Subject: Re: Problems with "fss" (file system snapshot) device
To: None <firstname.lastname@example.org>
From: Thor Lancelot Simon <email@example.com>
Date: 12/11/2003 11:51:55
On Thu, Dec 11, 2003 at 11:02:38AM -0500, Thor Lancelot Simon wrote:
> This is a complete strawman. Mounting a snapshotted filesystem
> read-write without using the snapshot device is an obvious case of
> "don't *do* that, then!".
On the other hand, it would be good to be able to make this much
harder. An illustritive question is "why doesn't this happen
for existing meta-disk devices like RAIDs"? The answer is that
those devices have their own disklabel and their own partition
type -- so that the label on the outer device won't be of a type
that FFS will naively be willing to mount.
I think that fss needs to grow support for this. It should
probably be careful to push the start of the actual "raw" partition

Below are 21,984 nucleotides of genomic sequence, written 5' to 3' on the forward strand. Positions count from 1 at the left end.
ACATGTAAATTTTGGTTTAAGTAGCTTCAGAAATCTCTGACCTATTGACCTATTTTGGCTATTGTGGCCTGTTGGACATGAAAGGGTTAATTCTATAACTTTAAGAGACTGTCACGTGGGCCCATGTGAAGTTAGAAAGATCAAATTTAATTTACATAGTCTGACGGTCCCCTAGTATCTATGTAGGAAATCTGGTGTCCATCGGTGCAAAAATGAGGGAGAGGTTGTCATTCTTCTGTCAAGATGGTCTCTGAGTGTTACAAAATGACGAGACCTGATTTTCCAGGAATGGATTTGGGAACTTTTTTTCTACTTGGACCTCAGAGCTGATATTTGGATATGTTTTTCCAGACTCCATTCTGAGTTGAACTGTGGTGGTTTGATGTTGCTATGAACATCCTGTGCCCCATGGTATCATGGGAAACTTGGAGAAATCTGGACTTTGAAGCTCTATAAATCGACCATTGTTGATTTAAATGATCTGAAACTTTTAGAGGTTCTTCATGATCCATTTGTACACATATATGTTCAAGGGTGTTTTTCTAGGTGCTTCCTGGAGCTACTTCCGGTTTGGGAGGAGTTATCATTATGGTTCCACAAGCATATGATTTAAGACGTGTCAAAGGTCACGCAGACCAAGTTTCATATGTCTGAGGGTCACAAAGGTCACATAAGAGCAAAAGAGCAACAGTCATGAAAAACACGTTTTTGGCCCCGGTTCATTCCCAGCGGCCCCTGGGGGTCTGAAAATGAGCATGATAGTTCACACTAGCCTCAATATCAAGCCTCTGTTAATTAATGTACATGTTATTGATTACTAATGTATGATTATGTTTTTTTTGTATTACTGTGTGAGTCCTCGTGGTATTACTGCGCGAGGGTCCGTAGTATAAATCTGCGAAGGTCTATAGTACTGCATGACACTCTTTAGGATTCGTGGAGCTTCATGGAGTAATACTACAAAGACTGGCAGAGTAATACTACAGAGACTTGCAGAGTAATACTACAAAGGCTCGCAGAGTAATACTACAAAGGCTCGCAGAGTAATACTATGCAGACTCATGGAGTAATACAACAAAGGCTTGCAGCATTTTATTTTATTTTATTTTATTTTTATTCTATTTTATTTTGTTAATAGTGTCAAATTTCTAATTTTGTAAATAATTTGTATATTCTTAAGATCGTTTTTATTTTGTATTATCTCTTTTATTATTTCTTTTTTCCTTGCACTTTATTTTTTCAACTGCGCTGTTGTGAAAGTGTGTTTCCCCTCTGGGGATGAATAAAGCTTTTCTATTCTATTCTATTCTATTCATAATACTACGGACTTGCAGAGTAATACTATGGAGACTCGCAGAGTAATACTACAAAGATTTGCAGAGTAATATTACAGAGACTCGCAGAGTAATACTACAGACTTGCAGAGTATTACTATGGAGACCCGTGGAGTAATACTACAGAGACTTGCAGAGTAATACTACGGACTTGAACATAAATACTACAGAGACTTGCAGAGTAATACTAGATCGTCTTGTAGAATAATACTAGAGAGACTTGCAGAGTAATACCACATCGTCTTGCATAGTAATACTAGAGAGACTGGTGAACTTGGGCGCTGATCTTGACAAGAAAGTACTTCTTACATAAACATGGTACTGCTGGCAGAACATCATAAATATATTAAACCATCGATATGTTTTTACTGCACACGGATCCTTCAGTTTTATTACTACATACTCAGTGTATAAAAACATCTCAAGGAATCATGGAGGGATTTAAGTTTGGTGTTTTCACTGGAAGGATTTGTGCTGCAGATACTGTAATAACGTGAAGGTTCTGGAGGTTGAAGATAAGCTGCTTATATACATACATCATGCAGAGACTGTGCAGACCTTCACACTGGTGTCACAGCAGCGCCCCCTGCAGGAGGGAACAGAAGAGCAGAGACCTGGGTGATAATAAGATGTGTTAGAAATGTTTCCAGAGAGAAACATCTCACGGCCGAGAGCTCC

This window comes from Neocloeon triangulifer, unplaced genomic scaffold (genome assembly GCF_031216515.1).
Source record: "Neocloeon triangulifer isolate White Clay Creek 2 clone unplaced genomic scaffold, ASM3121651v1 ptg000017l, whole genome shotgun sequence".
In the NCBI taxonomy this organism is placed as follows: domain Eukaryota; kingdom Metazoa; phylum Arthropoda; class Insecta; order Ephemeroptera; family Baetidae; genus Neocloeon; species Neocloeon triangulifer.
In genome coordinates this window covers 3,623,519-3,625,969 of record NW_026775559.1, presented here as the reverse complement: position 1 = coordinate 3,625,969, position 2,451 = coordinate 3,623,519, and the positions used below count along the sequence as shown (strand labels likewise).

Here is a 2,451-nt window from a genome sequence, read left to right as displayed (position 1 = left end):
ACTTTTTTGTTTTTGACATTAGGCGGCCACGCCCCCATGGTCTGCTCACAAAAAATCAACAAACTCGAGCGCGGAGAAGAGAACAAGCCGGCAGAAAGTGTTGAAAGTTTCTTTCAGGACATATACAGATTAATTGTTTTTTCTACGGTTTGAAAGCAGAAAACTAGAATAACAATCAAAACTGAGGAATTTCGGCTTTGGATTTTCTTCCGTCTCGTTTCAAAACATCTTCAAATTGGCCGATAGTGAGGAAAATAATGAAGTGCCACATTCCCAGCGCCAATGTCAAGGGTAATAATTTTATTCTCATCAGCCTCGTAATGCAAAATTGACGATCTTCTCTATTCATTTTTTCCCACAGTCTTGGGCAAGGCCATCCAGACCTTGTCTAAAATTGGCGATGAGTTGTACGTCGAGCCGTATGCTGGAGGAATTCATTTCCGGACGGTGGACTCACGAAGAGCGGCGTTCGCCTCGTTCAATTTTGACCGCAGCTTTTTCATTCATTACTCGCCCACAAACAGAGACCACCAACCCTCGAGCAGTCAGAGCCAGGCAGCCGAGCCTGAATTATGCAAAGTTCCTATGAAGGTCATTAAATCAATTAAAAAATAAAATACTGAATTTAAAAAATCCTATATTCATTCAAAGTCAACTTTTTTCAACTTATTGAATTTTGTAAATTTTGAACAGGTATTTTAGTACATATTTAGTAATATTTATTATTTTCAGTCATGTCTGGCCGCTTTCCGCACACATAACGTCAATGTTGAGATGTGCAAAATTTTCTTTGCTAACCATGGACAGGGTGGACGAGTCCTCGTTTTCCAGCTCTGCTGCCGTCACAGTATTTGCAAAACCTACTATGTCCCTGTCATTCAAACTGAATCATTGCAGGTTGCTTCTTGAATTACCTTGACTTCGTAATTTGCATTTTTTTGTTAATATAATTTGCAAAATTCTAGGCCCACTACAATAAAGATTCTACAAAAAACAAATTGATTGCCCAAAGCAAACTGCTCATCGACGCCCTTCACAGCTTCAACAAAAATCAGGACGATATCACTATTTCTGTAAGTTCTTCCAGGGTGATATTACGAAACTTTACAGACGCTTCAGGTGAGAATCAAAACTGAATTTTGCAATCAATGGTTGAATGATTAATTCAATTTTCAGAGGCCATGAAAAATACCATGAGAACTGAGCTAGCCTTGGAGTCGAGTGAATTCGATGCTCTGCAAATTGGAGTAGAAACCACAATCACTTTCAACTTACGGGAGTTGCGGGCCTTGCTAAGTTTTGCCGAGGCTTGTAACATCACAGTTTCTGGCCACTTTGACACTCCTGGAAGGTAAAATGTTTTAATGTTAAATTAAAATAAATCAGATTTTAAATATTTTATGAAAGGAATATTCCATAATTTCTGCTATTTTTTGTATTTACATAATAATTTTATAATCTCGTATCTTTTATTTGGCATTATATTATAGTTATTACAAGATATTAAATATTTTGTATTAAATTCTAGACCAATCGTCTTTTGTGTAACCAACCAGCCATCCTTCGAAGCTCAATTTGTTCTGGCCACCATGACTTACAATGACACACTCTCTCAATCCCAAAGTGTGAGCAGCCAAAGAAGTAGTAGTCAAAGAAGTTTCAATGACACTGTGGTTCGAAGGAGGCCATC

inside the fss up to a boundary from the start of the outer
partition that's likely to be acceptable to most RAIDs -- for
example, 1MB. Smaller offsets such as some of our current
metadisk devices use run the risk of putting naively-aligned FS
structures or data writes smack in the middle of RAID stripes.
FWIW, I agree with Jason that:
* snapshots integrated into the filesystem are better -- necessary,
really -- for *users*, rather than *administrators*, to use the
snapshot facility. Anyone who's worked at a NetApp site knows
how much admin time is saved because .snapshot in each directory
lets users recover their own lost data.
* the requirement that the fss backing store be dense is pretty
unfortunate. A backing store structured in extents would be
a lot nicer.
I just happen to think that, right now, fss is useful and good,
albeit not for solving the problems Jason wants to solve with